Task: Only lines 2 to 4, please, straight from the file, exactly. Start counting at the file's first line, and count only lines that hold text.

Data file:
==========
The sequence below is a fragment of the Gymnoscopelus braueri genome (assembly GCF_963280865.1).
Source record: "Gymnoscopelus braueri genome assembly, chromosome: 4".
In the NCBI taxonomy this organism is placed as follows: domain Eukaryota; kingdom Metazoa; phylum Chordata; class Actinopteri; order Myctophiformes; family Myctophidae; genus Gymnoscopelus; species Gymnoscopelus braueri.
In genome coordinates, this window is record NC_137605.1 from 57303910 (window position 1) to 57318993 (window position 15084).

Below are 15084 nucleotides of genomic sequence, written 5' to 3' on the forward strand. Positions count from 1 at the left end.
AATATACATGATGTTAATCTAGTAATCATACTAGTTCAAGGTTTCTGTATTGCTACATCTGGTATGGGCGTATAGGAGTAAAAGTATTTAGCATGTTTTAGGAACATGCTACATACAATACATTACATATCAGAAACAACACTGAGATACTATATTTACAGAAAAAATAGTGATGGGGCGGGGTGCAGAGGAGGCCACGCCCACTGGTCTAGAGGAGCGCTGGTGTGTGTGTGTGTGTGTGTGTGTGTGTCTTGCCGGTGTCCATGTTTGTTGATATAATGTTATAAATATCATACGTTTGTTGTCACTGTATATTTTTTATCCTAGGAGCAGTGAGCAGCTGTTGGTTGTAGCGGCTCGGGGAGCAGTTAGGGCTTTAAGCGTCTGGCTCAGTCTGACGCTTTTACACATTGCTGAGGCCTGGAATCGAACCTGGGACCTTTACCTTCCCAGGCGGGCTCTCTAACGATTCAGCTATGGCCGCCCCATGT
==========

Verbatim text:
Source record: "Gymnoscopelus braueri genome assembly, chromosome: 4".
In the NCBI taxonomy this organism is placed as follows: domain Eukaryota; kingdom Metazoa; phylum Chordata; class Actinopteri; order Myctophiformes; family Myctophidae; genus Gymnoscopelus; species Gymnoscopelus braueri.
In genome coordinates, this window is record NC_137605.1 from 57303910 (window position 1) to 57318993 (window position 15084).